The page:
Monday, May 6, 2013

The students speak up

Over the last several days, I've been going over final folders turned in by my various creative writing classes at UCA.  The contents of the folders vary according to the class.  My novel writing students had to turn in reflective statements about the semester and about their peer review experiences.  It's been gratifying to see exactly how much the students got out of the semester, but also eye-opening to see what worked and what didn't (which varied from student to student of course); and thrilling to see some students offer really interesting ideas for future renditions of the class.  Not all the ideas are tenable, but many are intriguing.  One student suggested that instead of having two novels that the whole class reads, have one shared novel and then one novel that each peer review group picks--a book that models the kind of novels that group is working on.  That's a fantastic idea--and would have worked well with the peer group that student was in--but not every group included students who were writing the same kinds of novels.  A more workable version of this idea would be to have each student select a model novel for himself/herself and anayze that one.  Many students wanted more frequent contact with their peer groups, which I can certainly understand and may very well do next time, although I also think it's important too to have time away from those groups.  Many students also wished they could have had more contact with the novels of the students not in their peer groups.  But without instituting full class workshops I'm not sure how to put that into practice.  One student suggested switching up the peer groups in the middle of the semester, but I think it's crucial that your review group have followed your novel from the start.  Having to play catch up with a new group's novels might, I fear, overwhelm the students with work.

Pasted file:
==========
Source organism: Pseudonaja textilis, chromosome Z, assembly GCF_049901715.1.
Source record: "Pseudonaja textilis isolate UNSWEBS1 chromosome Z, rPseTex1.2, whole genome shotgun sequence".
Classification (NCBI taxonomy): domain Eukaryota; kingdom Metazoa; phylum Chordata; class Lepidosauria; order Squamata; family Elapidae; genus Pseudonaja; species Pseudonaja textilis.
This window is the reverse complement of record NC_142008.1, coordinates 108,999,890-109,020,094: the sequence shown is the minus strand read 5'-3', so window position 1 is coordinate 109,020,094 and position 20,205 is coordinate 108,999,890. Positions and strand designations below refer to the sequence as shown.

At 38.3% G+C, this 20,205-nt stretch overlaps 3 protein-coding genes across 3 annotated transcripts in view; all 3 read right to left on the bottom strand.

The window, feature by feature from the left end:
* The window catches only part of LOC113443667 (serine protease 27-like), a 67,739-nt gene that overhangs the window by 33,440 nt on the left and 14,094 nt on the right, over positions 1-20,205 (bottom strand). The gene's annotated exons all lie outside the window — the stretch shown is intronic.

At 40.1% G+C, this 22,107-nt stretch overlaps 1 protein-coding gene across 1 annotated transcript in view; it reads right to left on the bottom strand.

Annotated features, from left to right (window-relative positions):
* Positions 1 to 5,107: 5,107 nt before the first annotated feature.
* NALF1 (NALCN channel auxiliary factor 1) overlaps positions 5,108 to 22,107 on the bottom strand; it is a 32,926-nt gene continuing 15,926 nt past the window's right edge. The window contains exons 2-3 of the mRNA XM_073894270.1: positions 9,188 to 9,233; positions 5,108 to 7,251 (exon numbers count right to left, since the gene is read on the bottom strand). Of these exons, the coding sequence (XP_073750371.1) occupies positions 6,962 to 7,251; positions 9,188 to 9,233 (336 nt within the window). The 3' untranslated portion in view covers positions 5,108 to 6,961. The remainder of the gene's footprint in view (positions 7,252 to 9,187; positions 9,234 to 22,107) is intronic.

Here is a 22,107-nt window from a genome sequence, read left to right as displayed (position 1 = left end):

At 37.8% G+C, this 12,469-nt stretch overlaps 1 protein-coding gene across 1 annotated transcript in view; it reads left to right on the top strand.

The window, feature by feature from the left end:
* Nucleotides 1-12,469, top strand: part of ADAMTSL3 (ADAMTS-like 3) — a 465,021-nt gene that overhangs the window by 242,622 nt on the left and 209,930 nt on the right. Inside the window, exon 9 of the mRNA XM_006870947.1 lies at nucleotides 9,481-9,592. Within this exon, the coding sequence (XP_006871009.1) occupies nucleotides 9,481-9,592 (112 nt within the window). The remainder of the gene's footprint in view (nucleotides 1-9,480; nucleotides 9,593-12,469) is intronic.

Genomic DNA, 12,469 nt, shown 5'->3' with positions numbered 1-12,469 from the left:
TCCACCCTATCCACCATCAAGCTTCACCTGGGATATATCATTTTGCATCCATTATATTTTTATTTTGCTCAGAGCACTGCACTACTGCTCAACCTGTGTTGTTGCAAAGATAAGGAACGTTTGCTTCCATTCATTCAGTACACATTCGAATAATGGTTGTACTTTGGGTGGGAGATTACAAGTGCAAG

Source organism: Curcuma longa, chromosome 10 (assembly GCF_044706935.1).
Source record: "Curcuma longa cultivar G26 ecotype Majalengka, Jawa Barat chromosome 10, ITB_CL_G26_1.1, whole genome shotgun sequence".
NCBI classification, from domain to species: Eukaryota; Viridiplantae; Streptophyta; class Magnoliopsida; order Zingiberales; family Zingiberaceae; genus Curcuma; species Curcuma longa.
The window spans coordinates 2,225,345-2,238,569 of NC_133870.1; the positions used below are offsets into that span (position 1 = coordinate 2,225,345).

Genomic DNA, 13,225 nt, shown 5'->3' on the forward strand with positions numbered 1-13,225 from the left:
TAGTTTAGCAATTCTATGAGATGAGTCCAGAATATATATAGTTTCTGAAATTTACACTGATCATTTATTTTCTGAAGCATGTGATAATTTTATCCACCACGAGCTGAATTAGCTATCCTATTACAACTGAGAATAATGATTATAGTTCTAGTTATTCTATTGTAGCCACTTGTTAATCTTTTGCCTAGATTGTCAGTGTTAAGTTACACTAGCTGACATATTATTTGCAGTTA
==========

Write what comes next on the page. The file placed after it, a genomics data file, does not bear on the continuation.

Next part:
Almost every student complained about No Plot? No Problem! by Chris Baty, our basic textbook.  Although it has some fine craft ideas embedded in it, it's essentially a motivational book.  While I think it's extremely entertaining, and it takes no time to read, some of the students didn't appreciate Baty's sense of humor; others they felt that what he was saying was too obvious.  One glaring issue with the book is that it's designed for people trying to complete NaNoWriMo, in which you draft a novel in a month; we were drafting a novel in a semester, so some of the urgency of his message didn't directly apply.  I guess I'll drop the book for next time, but I fear what will happen is that the students then will long for the kind of motivational speeches Baty can give, and in his rather unique style.   Most students really appeciated having so much writing time afforded in class each week; others felt that they didn't need it or want it.  (I have to say, though, that the differing opinions reflected how disciplined the students were or were not in making use of that time.)  One student thought we should read more novels; some thought two was plenty; some thought we should discuss the model novels differently (something I agree with and will have to change for next time); a couple thought we should not read any model novels at all.  Well, I can't accept that.  In fact, I would go so far as to say that if one gripes about having to read novels one should not be enrolled in a novel writing class.